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  • Writer's pictureDavid Lane

What's keeping you from being a GREAT Performing Musician?

(This is a revision of a post from my old blog originally posted on May 22, 2019)




For the sake of simplification, we're going to say that there are 4 types of musicians in the world: Bad, Average, Good, and Great. I understand that there are transitionary levels ("below average", "above average"), which do not need to be mentioned since these imply moving from bad to average or from average to good. I also won't mention descriptions beyond great (such as elite) which represents a very small percentage of people who play your instrument, and honestly... If you're old enough to read this blog, and are reading about about how to improve your musicianship, then you probably haven't started early and fast enough to become elite. But don't be depressed. Being merely a great pianist, violinist, clarinetist, vocalist, and so on is not only nothing to cry about, but it is a laudable achievement that is something to strive for. However, most musicians are not great. Bad and average musicians probably make up way over half, maybe even *60% of all musicians in the world. Of the remaining 40-50%, most of these musicians are good, with only a small percentage being great or elite. Why is this the case? For reasons you'll see, climbing up the ladder in musician categories is hard. This is very important before we go on. It's crucial that you accept this fact before moving on with this article, because I'm going to make a big deal of it. (*These percentages are completely made up, but based on experience and observation.)

Being GREAT at an instrument is HARD! Being GREAT at an instrument is HARD and takes A LOT of time! Some of you might be thinking: Really? Okay. I guess I won't be great at my instrument if it's going to be really hard and take a lot of time. I'll go be great at something else that isn't as hard. So, let me go ahead and tell you this before you go away. Being GREAT at ANYTHING is HARD and takes A LOT of time! So if anything requires difficulty and time to be great, why not pursue that on the piano or the marimba or the viola or the oboe or any other instrument? Let's proceed. This article is about becoming GREAT, but we have to quickly talk about how to get from bad to good. TO BE A BAD PERFORMER Simply play during your lessons, and hardly ever in between. Practice, if it occurs, is unfocused. Or...take a few lessons, and stop. Don't practice at all. TO BE AN AVERAGE PERFORMER Practice at least a few days per week with some focus. Practice on new and challenging material doesn't have to be a high percentage of your time on your instrument, but it needs to be something regular. Do this consistently for at least a year or two, and you will be an average instrumentalist of vocalist TO BE A GOOD PERFORMER Practice needs to become a HABIT. You need to shoot for daily time at your instrument. You need to be focusing practice on new and challenging skills and pieces. You also need to be taking lessons, or have someone experienced who can give you feedback. How much time should you be spending? Honestly, it doesn't really matter. Practice 15 minutes a day with focus, and you'll eventually be good, but it may take many years. Practice several hours a day, and you'll get good faster. But practice 8 hours a day with just what I said, and you'll never be great. Sorry, but it's not enough, and that's because time and effort are only parts of what make someone great.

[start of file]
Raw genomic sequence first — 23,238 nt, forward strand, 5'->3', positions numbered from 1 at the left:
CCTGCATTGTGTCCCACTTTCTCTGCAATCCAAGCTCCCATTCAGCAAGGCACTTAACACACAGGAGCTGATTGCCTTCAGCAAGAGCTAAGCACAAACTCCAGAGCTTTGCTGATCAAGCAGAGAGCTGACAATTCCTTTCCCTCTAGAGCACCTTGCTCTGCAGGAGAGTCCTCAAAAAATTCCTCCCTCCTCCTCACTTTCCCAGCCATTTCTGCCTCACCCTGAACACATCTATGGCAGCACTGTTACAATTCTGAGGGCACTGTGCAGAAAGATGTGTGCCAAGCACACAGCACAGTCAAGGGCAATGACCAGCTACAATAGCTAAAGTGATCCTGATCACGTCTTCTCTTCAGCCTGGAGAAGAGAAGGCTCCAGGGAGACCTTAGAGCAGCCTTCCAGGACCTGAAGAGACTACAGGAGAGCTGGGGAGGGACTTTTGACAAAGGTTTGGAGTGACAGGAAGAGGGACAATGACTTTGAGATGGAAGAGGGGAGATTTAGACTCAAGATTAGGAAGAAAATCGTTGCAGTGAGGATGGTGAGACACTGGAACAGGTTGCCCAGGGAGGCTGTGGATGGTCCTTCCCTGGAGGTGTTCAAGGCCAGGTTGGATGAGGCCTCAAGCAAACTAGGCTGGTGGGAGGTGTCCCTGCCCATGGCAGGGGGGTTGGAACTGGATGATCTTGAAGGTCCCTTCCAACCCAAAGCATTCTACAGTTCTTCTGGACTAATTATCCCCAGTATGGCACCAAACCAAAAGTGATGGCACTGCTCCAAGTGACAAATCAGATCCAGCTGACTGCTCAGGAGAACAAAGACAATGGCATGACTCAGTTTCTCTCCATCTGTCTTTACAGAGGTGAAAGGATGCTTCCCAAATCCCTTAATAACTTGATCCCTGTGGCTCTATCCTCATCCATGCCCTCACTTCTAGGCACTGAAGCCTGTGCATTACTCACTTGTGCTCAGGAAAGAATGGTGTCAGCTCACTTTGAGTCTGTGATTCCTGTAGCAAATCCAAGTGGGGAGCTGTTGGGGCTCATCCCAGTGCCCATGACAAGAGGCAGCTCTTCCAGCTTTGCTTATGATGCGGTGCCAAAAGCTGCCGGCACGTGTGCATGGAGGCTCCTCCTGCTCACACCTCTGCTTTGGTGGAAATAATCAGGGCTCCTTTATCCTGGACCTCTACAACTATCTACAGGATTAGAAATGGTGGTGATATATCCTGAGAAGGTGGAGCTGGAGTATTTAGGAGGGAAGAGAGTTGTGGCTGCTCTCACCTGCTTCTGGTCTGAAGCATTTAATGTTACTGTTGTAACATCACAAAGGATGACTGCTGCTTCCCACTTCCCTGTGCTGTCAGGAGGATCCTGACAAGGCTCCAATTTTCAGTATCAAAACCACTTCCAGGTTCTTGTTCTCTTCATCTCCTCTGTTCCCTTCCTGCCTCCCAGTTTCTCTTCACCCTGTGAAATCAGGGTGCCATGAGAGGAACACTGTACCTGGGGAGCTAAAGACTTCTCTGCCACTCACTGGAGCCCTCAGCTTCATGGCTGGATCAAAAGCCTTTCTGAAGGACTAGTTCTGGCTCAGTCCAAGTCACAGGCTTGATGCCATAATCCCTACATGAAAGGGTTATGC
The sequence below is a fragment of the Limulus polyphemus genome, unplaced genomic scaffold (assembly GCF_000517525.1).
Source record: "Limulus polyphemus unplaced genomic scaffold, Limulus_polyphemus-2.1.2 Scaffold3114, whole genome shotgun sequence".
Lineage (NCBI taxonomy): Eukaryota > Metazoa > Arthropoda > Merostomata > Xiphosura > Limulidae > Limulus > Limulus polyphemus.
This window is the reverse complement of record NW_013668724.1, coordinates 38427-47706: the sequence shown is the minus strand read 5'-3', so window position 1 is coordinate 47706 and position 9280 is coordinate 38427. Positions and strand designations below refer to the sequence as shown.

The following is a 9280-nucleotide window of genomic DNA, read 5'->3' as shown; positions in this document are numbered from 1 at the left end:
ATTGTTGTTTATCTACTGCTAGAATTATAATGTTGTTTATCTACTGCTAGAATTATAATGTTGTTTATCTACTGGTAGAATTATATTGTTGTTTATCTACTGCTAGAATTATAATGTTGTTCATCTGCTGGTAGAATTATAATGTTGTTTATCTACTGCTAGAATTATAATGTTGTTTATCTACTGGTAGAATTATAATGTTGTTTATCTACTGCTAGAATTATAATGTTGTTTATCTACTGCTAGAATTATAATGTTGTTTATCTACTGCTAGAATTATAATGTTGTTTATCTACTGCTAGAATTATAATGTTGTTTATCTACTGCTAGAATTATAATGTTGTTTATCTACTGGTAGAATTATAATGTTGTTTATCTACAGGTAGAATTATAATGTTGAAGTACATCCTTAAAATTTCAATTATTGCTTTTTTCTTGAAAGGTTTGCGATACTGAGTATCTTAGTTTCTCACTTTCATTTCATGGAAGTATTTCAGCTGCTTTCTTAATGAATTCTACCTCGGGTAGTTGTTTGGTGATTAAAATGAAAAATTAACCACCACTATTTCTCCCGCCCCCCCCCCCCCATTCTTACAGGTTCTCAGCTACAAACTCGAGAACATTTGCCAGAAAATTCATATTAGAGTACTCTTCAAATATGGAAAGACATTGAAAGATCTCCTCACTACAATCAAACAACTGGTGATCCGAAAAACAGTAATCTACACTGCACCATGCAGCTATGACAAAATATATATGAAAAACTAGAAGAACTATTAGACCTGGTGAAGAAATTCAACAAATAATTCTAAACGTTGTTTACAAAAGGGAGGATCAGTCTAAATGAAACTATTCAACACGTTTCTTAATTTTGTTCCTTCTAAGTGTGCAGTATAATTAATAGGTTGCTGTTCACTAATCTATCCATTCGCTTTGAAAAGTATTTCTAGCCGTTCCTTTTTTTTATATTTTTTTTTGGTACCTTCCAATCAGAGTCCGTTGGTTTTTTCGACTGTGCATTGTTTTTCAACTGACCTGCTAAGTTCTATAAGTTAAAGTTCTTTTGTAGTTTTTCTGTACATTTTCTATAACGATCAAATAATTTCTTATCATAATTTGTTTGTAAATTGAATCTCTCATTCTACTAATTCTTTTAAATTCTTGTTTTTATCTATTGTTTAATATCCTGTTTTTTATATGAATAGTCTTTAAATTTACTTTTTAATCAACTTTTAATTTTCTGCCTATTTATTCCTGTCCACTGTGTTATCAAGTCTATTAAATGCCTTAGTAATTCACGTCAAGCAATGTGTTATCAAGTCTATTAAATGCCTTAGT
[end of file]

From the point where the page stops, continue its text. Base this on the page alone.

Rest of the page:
What's keeping you from being a GREAT performer? 1. You're not GOOD yet. This is a simple test. Is practice a habit, a daily habit? Are you focusing on new and challenging material? Are you taking lessons, and applying feedback to your practice? You have to do this to become good. You don't go from bad to great or average to great without passing by "good". Check your habits. This is not requirement 101, but 099...something you must do before you can move on. 2. You place too much value on comfort and satisfaction. As I said, practice 8 hours a day with the habits of a good instrumentalist or vocalist, and you won't be great...IF your material and technique doesn't stretch you to your limits. A runner who isn't huffing and gasping every now and then knows they won't get faster. A weight lifter who doesn't feel the soreness of muscle burn isn't getting much stronger. As a musician, you must face the facts: Stretching yourself requires DISCOMFORT. Practicing in a way to be great will not feed your ego. If you want to be a good performer with great self-esteem, then take that piece you learned last year that you already know and play it until it's fast and fulfilling. Being a great performer will not feed your ego. The road to being great is chock-full of potholes. It is constantly under construction. There are detours. You'll have times where you wish you could just go back to the land of good and stay there. At the same time, the road to great does make progress, and you are getting closer if you persevere. The next few points are related.